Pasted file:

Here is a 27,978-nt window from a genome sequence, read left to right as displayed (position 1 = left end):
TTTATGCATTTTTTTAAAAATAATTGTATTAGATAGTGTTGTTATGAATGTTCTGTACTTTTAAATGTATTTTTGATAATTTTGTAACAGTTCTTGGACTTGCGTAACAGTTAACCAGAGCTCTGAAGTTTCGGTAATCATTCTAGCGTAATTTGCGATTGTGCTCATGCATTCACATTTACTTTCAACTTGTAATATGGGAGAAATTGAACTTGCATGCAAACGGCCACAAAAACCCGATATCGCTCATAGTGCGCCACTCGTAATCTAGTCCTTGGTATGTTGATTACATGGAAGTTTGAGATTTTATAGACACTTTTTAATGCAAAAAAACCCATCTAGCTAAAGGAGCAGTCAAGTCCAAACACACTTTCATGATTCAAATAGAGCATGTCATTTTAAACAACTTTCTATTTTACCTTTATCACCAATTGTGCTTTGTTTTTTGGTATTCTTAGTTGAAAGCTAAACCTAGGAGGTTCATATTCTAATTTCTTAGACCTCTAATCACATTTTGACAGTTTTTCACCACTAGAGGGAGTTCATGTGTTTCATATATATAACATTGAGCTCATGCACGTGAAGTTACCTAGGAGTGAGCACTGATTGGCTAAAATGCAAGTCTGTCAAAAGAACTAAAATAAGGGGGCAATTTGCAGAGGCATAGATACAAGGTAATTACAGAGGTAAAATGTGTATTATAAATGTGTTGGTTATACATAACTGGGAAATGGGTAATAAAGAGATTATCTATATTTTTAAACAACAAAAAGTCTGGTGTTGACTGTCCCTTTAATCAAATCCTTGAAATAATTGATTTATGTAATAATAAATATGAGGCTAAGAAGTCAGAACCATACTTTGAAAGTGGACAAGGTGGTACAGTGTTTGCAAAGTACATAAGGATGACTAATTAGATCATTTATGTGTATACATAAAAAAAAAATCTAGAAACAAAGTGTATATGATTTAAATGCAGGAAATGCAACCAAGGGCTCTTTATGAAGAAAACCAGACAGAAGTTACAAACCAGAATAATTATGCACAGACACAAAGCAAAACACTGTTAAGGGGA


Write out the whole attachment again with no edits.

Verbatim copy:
Here is a 27,978-nt window from a genome sequence, read left to right as displayed (position 1 = left end):
TTTATGCATTTTTTTAAAAATAATTGTATTAGATAGTGTTGTTATGAATGTTCTGTACTTTTAAATGTATTTTTGATAATTTTGTAACAGTTCTTGGACTTGCGTAACAGTTAACCAGAGCTCTGAAGTTTCGGTAATCATTCTAGCGTAATTTGCGATTGTGCTCATGCATTCACATTTACTTTCAACTTGTAATATGGGAGAAATTGAACTTGCATGCAAACGGCCACAAAAACCCGATATCGCTCATAGTGCGCCACTCGTAATCTAGTCCTTGGTATGTTGATTACATGGAAGTTTGAGATTTTATAGACACTTTTTAATGCAAAAAAACCCATCTAGCTAAAGGAGCAGTCAAGTCCAAACACACTTTCATGATTCAAATAGAGCATGTCATTTTAAACAACTTTCTATTTTACCTTTATCACCAATTGTGCTTTGTTTTTTGGTATTCTTAGTTGAAAGCTAAACCTAGGAGGTTCATATTCTAATTTCTTAGACCTCTAATCACATTTTGACAGTTTTTCACCACTAGAGGGAGTTCATGTGTTTCATATATATAACATTGAGCTCATGCACGTGAAGTTACCTAGGAGTGAGCACTGATTGGCTAAAATGCAAGTCTGTCAAAAGAACTAAAATAAGGGGGCAATTTGCAGAGGCATAGATACAAGGTAATTACAGAGGTAAAATGTGTATTATAAATGTGTTGGTTATACATAACTGGGAAATGGGTAATAAAGAGATTATCTATATTTTTAAACAACAAAAAGTCTGGTGTTGACTGTCCCTTTAATCAAATCCTTGAAATAATTGATTTATGTAATAATAAATATGAGGCTAAGAAGTCAGAACCATACTTTGAAAGTGGACAAGGTGGTACAGTGTTTGCAAAGTACATAAGGATGACTAATTAGATCATTTATGTGTATACATAAAAAAAAAATCTAGAAACAAAGTGTATATGATTTAAATGCAGGAAATGCAACCAAGGGCTCTTTATGAAGAAAACCAGACAGAAGTTACAAACCAGAATAATTATGCACAGACACAAAGCAAAACACTGTTAAGGGGA